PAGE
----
If extremists gain ground in the post-Geneva rage and the regime plays electoral Sinhala-Buddhism and fans xenophobia, then the relationship with the North will collapse. If tensions ratchet up, if sanctions even mild ones are introduced, if mobs get on the streets, at that point Rajapakse is not the leader with guts or morals to stand up. Even a witch hunt may start and the NPC may be dissolved. A regime that can imprison General Fonseka, a so-called war hero on trumped up charges, will have no compunction about putting a Tamil Chief Minister behind bars and throwing away the keys. Sinhalese public opinion and the international community can stop these trends. They must!

To sum up, the second option, god forbid is that the Tamils are pushed to a point where they say: “They took even this away from us; they will never give us a chance; there is no hope for us in Sinhala desam”. Then, what happens? Which avatar of Parbaharan will be reborn? Over to you Mr Gotabaya and Mr Mahinda what say you, what is your game plan with CV?

The JVP needs to grow up

CV is probably old enough to be Anura Kumara’s grandfather, but as with most granddads and grandkids they have a lot in common. For starters, both are fresh faces and fresh minds. AK has said the JVP is prepared to review its attitude to the Tamils and its stand on the national question. Nothing has happened so far; if anything the signs are that the JVP is sliding back to its outdated nationalistic stand. It is forty years since the last serious discussion on the national question in the JVP – the prison debates of the Bopage-Wijeweera era. The JVP majority still swallows the myth that devolution is a chink through which imperialism will creep in and stymie the revolution. These guys live on planet Mars; it is time to rethink the national question from bottom up. The world has changed in the last half century.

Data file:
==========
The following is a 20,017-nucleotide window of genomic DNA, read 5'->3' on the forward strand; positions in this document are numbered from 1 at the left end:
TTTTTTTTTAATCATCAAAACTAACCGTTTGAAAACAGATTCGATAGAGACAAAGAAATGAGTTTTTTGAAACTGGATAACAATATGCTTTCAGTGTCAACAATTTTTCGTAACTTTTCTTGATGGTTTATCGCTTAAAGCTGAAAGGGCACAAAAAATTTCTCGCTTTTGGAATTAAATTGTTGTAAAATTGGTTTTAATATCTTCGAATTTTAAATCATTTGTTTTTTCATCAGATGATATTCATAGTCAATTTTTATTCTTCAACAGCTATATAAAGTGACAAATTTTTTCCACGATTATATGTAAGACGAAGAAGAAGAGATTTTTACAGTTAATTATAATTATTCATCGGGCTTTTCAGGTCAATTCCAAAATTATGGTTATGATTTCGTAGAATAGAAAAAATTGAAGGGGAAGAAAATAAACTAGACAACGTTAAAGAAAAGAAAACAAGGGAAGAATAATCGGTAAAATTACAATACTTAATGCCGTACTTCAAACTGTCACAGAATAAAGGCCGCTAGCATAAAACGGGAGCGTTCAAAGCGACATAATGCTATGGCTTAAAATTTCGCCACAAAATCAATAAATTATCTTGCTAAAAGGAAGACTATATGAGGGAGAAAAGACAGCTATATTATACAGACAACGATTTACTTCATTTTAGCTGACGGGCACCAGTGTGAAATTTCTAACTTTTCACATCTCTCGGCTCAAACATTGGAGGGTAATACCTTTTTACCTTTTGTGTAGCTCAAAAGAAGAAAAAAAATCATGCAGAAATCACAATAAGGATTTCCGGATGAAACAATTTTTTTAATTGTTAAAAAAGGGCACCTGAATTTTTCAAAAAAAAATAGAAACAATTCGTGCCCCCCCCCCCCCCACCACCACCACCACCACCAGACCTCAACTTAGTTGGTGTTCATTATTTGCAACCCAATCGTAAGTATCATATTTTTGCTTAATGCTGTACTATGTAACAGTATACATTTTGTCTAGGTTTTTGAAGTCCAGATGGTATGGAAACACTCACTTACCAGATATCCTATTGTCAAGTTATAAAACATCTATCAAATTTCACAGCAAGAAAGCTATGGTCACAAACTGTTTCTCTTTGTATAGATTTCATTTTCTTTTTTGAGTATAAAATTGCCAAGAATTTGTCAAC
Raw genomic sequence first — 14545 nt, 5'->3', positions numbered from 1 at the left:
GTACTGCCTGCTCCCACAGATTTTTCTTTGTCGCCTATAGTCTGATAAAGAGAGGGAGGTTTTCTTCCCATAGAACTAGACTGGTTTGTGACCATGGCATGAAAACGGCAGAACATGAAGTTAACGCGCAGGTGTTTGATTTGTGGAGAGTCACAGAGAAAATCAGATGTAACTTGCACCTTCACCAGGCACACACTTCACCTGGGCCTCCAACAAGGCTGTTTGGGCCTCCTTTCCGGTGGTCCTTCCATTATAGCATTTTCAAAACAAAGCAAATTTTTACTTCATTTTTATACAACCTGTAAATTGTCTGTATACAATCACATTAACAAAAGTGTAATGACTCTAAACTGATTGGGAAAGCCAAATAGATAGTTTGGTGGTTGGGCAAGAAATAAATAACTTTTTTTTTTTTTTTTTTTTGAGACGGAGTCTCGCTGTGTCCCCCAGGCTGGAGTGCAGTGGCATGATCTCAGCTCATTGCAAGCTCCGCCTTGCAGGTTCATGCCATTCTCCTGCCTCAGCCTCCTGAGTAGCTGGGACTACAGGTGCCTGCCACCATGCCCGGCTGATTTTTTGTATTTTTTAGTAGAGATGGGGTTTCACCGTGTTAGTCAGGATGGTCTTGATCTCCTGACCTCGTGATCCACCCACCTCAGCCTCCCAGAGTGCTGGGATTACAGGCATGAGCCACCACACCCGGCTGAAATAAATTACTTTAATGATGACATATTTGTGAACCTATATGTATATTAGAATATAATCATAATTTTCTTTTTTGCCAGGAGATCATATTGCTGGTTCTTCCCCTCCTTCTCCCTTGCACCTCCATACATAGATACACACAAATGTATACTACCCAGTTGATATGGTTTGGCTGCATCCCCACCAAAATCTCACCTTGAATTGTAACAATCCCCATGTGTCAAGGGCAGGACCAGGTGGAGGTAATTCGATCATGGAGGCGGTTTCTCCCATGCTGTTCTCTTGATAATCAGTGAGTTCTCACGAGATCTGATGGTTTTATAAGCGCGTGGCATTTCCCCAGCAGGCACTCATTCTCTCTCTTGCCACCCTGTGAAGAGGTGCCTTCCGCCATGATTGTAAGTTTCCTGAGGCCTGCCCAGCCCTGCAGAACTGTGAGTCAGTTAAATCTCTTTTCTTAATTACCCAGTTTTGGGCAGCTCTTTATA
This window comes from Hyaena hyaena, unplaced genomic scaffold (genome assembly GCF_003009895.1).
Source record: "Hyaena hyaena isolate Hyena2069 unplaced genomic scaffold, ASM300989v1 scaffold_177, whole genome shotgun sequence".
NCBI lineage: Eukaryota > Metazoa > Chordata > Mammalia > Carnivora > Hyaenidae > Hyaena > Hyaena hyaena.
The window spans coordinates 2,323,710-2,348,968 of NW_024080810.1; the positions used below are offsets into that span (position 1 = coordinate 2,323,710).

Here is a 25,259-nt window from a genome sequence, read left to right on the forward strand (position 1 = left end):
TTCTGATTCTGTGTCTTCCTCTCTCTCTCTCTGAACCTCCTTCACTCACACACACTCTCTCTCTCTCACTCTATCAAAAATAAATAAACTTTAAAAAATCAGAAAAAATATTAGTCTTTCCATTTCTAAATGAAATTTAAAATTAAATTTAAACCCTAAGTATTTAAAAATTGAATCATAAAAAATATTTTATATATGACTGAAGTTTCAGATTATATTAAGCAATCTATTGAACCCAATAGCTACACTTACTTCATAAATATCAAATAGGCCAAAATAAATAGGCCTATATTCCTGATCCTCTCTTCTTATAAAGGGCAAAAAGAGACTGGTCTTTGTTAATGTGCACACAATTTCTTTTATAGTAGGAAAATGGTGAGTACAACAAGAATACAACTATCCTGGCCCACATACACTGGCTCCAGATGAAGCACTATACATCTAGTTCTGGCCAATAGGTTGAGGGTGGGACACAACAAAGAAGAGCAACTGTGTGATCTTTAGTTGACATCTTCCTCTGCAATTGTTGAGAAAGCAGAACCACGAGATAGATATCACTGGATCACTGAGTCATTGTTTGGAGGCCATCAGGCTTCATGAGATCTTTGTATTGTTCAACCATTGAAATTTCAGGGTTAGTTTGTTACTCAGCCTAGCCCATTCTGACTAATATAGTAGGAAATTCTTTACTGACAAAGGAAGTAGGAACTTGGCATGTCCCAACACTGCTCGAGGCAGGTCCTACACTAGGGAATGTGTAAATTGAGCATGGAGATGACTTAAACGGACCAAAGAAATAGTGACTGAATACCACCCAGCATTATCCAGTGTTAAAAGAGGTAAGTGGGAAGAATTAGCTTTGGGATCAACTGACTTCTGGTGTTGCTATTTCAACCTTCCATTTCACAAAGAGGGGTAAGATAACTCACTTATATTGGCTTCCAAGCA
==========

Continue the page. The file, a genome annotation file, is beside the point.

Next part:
CV for his part has shown refreshing tactical realism. He has told the TNA: ‘What you need to do as the leading Tamil party to get a political settlement on the national question, you go ahead and do; the minimum I need as Chief Minister to get my job done, is a subset; just 13A’. There is no contradiction though the media is trying to manufacture one. To return to the new faces on the block, CV has shown strategic flexibility but the JVP has not shown any yet despite early hope after Anura Kumara took over. This makes a principled understanding difficult. Let’s hope they make some progress soon.